Pharma Tech Solutions, Inc. et al. v. LifeScan, Inc. (Johnson and Johnson)
Docket Nos. 2019-1163
MOORE, REYNA, STOLL
November 22, 2019
Brief Summary: DC grant of SJ of no infringement under DOE affirmed due to prosecution history estoppel.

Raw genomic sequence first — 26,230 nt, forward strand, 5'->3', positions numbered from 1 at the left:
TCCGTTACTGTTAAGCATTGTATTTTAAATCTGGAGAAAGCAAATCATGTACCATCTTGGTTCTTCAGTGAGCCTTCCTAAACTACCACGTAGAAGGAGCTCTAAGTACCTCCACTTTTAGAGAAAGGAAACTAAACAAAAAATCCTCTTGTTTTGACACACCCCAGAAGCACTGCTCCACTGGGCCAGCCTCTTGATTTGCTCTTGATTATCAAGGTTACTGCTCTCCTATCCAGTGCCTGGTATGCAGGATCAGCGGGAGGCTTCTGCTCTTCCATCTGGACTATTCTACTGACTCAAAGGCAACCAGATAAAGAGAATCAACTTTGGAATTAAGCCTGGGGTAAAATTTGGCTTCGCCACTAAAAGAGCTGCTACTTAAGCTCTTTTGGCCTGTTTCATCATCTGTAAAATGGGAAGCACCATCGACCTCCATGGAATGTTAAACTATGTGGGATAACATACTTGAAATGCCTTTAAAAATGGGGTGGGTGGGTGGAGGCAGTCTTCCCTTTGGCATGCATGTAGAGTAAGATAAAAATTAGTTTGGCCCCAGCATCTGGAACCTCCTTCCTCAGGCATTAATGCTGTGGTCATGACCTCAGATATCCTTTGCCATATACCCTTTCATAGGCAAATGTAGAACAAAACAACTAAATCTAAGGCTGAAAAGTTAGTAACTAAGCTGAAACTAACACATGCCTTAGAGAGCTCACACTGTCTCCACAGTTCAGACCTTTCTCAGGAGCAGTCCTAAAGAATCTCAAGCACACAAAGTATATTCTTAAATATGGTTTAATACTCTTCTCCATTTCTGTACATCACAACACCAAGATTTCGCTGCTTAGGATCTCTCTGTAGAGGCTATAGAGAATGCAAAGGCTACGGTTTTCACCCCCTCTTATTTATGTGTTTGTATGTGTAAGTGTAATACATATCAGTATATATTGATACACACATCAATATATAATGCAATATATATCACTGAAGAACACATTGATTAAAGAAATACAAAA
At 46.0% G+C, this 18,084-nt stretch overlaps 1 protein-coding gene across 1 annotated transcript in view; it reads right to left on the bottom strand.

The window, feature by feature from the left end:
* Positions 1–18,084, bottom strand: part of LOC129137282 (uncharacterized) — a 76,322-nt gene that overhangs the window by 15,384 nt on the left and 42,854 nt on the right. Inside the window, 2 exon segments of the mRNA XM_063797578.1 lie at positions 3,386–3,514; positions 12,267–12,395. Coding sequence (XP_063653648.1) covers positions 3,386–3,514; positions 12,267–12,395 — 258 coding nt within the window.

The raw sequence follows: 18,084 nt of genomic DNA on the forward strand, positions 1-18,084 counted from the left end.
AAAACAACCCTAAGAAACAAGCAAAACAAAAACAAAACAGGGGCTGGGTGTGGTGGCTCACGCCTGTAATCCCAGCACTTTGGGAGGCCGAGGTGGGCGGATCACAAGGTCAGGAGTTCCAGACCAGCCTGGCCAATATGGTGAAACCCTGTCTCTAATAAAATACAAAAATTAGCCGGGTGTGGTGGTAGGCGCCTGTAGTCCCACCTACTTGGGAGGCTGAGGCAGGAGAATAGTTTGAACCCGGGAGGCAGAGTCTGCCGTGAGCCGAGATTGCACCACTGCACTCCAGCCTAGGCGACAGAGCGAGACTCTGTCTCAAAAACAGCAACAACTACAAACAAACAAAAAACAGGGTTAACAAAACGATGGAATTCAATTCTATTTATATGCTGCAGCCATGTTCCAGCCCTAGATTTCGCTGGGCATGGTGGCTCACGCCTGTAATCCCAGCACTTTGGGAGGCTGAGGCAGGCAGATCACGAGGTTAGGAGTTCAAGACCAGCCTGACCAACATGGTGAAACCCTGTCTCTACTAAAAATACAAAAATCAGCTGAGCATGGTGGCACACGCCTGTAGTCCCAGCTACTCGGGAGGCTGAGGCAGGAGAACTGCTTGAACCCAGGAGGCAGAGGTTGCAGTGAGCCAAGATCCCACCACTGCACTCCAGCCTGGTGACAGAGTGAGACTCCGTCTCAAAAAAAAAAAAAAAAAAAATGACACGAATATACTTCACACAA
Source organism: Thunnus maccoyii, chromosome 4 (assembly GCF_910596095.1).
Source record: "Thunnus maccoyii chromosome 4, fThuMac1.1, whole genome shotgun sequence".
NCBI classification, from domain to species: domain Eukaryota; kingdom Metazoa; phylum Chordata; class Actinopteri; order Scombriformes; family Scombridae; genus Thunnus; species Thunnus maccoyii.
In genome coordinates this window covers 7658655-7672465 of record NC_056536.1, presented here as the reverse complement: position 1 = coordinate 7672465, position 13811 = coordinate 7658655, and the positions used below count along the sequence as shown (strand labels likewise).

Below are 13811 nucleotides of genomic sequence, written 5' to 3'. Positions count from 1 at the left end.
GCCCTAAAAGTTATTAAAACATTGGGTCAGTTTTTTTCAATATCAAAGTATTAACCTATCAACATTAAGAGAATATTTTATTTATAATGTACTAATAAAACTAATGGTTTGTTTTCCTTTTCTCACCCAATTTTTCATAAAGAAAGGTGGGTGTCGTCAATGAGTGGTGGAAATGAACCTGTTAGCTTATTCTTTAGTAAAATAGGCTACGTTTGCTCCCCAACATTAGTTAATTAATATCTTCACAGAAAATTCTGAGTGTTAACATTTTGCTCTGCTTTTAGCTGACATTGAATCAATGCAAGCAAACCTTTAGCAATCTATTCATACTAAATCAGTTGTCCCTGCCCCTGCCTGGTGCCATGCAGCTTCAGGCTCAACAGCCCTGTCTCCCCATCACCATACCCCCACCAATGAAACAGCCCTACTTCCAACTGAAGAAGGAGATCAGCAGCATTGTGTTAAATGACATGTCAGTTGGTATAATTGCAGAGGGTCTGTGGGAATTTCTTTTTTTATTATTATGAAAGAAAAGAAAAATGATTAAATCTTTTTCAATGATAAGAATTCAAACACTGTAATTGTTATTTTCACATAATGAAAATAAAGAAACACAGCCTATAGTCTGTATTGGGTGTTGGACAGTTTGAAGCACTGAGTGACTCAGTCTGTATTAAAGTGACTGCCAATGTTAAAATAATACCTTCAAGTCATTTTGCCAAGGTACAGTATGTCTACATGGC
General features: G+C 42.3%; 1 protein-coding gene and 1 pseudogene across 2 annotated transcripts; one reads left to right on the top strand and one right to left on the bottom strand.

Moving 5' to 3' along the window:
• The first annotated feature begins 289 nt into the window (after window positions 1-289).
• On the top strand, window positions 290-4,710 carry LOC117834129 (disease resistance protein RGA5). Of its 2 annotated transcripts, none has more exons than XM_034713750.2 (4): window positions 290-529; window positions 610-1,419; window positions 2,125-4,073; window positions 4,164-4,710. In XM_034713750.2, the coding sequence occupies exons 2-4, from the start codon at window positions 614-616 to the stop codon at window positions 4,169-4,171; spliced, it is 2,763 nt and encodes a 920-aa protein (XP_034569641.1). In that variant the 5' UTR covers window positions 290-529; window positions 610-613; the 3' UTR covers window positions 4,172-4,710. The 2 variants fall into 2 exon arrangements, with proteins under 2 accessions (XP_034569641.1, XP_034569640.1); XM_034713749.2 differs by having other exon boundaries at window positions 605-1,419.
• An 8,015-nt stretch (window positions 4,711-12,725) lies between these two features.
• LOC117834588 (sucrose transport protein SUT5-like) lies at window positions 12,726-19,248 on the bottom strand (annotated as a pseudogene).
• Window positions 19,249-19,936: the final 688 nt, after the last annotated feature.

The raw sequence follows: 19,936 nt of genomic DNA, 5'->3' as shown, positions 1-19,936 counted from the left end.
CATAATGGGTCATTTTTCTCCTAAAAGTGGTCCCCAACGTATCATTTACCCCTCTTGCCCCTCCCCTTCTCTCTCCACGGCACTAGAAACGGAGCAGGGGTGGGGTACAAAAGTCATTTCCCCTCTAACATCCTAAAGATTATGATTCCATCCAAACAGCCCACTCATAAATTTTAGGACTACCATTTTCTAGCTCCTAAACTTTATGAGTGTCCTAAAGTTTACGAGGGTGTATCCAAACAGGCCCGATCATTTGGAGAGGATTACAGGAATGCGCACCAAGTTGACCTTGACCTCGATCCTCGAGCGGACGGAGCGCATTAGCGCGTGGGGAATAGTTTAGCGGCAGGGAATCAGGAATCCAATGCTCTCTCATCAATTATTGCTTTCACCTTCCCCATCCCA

Summary: Pharma Tech (PT) appealed DC’s grant of summary judgment (SJ) of non-infringement, finding prosecution history estoppel (PHE) bars the doctrine of equivalents (DOE) infringement claims. PT’s asserted US 6,153,069 and 6,413,411 relate to “blood glucose monitoring systems” that measure “Cottrell current(s) through [a] sample fluid” and comparing the “first analyte concentration measurement with…at least one additional concentration measurement to confirm that they are within a prescribed percentage of each other”. “LifeScan’s OneTouch® Ultra® system, a blood glucose meter for home use” that “measures current from two working electrodes during a five-second countdown period” and a “Current Difference Test” was alleged to infringe. The FC panel opinion explains that “[i]t is undisputed that LifeScan’s meters neither convert multiple Cottrell current readings to analyte concentration measurements nor compare multiple analyte concentration measurements” and “do not literally infringe the claims” but that the product infringes under DOE. It also explains that expert testimony shows that PT’s originally-filed claim “cover[ed] any test strip with two working electrodes”. The claim was subsequently amended after a prior art rejection to require taking “at least two Cottrell current readings” and converting and comparing the same, and that PT “emphasized the new claim language and distinguished the asserted prior art thereon” (and again after a subsequent prior art-based rejection (e.g., “the present invention compares analyte concentration readings at different times”, prior art does not “disclose or suggest comparing…based on first and second Cottrell current readings”). LifeScan argued to the DC in its SJ motion that these arguments “constituted clear and unambiguous disclaimers of meters that do not perform the claimed conversion and comparison steps”. PT argued its amendment “was tangential to the real purpose of the amendment, which was to require a linear comparison of multiple measurements”. The DC agreed with LifeScan, finding that “that the tangentiality exception did not apply” and “that argument-based estoppel likewise barred” PT’s claims. The FC panel agreed with the DC’s conclusions, writing that “[t]he inventors’ clear statements not only establish argument-based estoppel, but also negate [PT’s] reliance on the tangential relation exception” (Int. Tech., FC 2013; Festo, FC 2003; PODS, FC 2007; Pioneer Magnetics, FC 2003) since, e.g., “[t]he inventors repeatedly and unequivocally described ‘the present invention’ as ‘a system which takes’” and compares “two different Cottrell current readings” and “continually argued that these features distinguished their invention over the prior art” (“a clear and unmistakable surrender”, “[t]hat the…amendment may have ceded more claim scope than necessary…does not mean the tangential relation exception applies here” (Int’l Rectifier, FC 2008; Schwarz Pharm., FC 2007; Eli Lilly, FC 2019; Insituform Techs., FC 2004; Ajinomoto, FC 2019). The DC grant of SJ was therefore affirmed.